Namura Taiseido was founded in 1940, when we began manufacturing and selling brushes for calligraphy, Japanese paintings, watercolors, oils, and more.
At the same time, we established the Japan Ink Brush Research Institute in order to not just manufacture and sell brushes, but to improve product quality and carry out our own independent research into brush technology.
In 1949, our first president, Haruo Namura, was given an appointment in the Ministry of Education’s School Children’s Materials Screening Committee, where he worked in the role of an expert to establish standards for ink (writing) brushes and art brushes.
In this way, Namura Taiseido has played a major role in improving and maintaining the quality of brush manufacturing in Japan, from the time of its founding to the present day.
The techniques used in making Namura brushes, with their credo of high quality, have played an important part.
We have carried out research on brush-making technology in order to unceasingly improve the quality of Namura brushes.
The deepest secrets of brush-making have been laid bare thanks to these years of research.
Here, as shown by the process by which we make hog-hair brushes for oil painting, is just a glimpse of those deep secrets.
Hog-hair brushes for oils are made from just a single type of hog hair, so it can be very hard to tell the differences between them in terms of appearance and tip structure.
The very first process in creating a brush tip for a hog-hair brush is thinning. This step is very important in determining how good the final brush will be.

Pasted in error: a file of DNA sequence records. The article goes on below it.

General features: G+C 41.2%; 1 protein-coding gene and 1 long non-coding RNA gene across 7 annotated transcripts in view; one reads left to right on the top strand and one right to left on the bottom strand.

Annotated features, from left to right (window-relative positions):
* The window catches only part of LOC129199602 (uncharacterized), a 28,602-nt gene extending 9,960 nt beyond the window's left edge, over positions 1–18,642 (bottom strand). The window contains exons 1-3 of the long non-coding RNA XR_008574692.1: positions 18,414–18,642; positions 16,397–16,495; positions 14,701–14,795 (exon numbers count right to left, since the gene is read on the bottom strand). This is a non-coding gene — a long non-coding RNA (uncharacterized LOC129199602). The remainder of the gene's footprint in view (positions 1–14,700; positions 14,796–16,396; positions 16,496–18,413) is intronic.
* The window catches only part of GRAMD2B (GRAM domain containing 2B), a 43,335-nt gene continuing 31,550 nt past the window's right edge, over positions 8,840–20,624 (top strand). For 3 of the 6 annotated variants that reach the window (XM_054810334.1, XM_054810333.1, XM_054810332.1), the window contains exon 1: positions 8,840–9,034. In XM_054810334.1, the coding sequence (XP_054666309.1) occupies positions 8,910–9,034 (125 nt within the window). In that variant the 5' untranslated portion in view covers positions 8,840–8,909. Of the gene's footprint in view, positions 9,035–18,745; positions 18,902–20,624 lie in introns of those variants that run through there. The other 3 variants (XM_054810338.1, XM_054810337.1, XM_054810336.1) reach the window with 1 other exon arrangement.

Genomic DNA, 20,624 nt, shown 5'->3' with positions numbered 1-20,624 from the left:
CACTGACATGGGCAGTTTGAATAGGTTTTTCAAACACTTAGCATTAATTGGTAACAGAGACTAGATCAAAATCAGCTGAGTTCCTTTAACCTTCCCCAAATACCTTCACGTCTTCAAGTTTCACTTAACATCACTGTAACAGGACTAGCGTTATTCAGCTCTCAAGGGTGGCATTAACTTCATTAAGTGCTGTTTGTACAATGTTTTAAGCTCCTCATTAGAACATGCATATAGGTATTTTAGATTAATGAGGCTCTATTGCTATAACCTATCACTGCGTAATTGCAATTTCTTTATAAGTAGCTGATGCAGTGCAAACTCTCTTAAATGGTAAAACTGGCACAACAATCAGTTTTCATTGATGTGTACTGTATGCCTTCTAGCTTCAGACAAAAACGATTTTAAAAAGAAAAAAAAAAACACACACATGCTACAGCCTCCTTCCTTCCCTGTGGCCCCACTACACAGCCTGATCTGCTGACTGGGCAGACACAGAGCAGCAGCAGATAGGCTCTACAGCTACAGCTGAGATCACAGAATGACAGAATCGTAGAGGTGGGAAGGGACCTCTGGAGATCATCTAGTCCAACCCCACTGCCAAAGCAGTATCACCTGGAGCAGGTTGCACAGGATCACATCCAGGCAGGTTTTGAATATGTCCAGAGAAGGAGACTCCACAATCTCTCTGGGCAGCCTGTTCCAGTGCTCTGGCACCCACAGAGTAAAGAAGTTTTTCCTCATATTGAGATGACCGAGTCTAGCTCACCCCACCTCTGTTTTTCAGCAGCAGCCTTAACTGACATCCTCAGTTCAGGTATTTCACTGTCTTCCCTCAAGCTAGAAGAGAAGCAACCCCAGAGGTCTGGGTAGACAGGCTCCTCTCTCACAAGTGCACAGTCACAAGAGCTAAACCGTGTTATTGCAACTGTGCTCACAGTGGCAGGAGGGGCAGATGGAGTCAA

Thinning refers to removing unwanted elements, so in terms of making a brush tip, it means the process of removing unwanted bristles, such as ones with rough tips or that curl in backwards.
If this is done without due care, then the odd bristle may stick out, creating unwanted marks on the artwork.
It will also mean that the tip does not come together well, making it impossible to paint details.
All this means that thinning is perhaps the single most important step in creating a brush tip, and how carefully this process is carried out determines how good the final brush will be.
At Namura Taiseido, we have emphasized this thinning step right from the time we first began to make brushes.
The most notable characteristic of a Namura hog-hair brush is the way the bristles at each part–the tip, the neck, the heel, –are carefully blended and balanced.
This blending process can be varied to give volume, or stiffness, or change the shape of the tip for different item numbers.
As shown above, bristles of different lengths are bound together into a single mixed bunch.
This mixing work is done on glass while lightly wetting the bristles.
By mixing the bristles together again and again while lightly wetting them, they become more tightly packed together, increasing their density, and creating a firm, precise toe.
It is the careful repetition of these steps that creates the dense, resilient brush tips of a Namura brush.
The nature of hog’s hair bristles gives them a tendency to curve back on themselves in an arch when moist, rather than point straight. This means that they need to have their shape formed in different way to softer bristles such as horse, ox, or weasel.
Ways to create a shape for bent bristles include wrapping or matching. For Namura hog-hair brushes, we use the wrapping method.
In the wrapping method, we use a tube called a koma that matches the brush size to measure the amount, and, using the tendency of the bent hog’s hairs to curl, we wrap each bunch around itself, evenly on both sides.
This method of making the bent bristles all curve towards the middle evenly offsets the hog’s hairs curls, and creating a smooth, straight tip.